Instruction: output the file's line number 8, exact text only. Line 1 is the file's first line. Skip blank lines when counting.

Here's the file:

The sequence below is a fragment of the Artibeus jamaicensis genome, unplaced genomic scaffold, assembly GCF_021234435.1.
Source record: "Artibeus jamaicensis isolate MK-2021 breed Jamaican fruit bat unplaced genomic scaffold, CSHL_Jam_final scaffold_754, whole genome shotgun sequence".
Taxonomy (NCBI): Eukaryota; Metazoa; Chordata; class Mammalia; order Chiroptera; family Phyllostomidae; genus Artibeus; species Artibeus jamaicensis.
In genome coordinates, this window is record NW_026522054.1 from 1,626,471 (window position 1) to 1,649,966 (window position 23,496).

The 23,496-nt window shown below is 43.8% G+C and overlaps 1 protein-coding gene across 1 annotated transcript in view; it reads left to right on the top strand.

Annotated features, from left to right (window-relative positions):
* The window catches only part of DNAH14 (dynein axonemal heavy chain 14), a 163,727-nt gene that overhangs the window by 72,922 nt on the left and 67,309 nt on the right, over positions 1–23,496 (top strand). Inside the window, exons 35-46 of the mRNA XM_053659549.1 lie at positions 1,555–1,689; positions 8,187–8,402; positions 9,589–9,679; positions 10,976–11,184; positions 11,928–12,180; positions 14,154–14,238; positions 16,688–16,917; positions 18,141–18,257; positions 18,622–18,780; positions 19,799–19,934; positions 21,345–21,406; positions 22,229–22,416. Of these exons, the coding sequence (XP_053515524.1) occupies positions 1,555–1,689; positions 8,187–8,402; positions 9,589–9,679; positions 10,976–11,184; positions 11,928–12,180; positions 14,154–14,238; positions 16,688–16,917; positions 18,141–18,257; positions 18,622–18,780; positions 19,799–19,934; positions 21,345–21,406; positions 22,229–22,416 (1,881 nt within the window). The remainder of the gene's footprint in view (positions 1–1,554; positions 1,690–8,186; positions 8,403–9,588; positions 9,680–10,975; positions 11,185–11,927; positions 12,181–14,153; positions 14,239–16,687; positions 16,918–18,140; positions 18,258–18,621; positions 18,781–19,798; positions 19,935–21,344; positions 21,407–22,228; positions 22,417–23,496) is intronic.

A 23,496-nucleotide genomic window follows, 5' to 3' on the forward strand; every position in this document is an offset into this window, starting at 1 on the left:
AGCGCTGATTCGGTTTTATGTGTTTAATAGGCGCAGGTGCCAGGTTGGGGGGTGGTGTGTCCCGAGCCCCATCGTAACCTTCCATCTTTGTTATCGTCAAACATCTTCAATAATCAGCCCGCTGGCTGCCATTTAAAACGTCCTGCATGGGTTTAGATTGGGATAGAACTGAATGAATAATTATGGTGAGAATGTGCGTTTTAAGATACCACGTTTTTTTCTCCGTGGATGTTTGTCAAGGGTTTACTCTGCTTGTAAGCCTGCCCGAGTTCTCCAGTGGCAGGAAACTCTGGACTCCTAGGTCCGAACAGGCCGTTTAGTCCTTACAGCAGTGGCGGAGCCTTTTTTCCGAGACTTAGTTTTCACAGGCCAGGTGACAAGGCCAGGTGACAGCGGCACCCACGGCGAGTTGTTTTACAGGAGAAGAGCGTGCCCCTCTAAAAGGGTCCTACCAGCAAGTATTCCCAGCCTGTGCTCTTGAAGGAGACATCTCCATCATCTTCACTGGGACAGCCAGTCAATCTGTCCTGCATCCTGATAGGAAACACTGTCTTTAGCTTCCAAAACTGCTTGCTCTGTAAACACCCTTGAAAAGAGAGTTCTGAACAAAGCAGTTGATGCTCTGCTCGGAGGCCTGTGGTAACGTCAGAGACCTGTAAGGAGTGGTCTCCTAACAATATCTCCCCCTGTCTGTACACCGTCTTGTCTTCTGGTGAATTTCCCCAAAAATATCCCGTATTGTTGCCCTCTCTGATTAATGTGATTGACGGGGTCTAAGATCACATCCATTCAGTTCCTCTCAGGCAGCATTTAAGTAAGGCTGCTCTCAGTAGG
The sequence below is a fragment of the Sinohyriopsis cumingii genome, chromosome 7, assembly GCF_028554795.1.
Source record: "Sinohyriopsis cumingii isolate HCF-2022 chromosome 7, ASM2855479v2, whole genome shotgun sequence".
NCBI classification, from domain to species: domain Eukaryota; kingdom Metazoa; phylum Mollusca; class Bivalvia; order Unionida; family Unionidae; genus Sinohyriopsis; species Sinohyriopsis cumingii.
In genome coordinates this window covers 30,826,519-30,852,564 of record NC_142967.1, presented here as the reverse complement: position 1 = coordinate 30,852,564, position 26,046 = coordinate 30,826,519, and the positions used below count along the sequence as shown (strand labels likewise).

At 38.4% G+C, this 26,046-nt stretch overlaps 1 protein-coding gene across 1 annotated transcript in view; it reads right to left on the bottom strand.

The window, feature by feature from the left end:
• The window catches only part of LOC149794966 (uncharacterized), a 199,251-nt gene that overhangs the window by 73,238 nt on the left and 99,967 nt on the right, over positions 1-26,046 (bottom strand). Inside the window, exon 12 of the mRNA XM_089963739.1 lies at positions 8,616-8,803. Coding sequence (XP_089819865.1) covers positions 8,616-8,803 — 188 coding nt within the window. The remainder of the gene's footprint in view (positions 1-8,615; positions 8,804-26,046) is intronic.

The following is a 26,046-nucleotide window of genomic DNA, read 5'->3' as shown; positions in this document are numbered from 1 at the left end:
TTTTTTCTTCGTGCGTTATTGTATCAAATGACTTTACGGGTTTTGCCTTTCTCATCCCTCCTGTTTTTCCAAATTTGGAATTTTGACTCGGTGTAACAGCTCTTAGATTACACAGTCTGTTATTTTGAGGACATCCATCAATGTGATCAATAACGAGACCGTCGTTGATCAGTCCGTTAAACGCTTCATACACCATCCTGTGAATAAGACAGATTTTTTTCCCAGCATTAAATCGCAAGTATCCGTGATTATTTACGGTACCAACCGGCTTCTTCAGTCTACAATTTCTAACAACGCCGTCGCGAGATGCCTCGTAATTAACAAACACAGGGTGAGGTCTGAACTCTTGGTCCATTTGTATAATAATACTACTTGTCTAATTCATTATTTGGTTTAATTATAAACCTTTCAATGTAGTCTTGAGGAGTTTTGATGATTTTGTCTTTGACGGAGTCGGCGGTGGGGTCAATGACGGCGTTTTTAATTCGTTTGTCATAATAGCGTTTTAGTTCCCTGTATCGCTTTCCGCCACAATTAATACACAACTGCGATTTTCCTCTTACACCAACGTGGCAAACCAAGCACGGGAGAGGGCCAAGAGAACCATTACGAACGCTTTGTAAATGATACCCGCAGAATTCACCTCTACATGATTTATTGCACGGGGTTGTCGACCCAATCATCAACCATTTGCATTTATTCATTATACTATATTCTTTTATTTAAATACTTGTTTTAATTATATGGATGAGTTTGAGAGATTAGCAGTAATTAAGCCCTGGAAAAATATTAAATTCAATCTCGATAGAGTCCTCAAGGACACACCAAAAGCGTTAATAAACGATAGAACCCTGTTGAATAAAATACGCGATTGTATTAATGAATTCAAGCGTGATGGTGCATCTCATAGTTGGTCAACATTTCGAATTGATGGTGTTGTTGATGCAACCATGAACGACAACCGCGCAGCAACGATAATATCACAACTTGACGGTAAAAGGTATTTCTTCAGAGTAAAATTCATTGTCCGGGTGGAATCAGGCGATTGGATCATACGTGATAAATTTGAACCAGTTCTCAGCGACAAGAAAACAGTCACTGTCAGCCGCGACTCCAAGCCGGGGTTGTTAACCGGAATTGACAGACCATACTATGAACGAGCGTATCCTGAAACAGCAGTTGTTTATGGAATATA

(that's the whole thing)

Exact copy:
A 23,496-nucleotide genomic window follows, 5' to 3' on the forward strand; every position in this document is an offset into this window, starting at 1 on the left: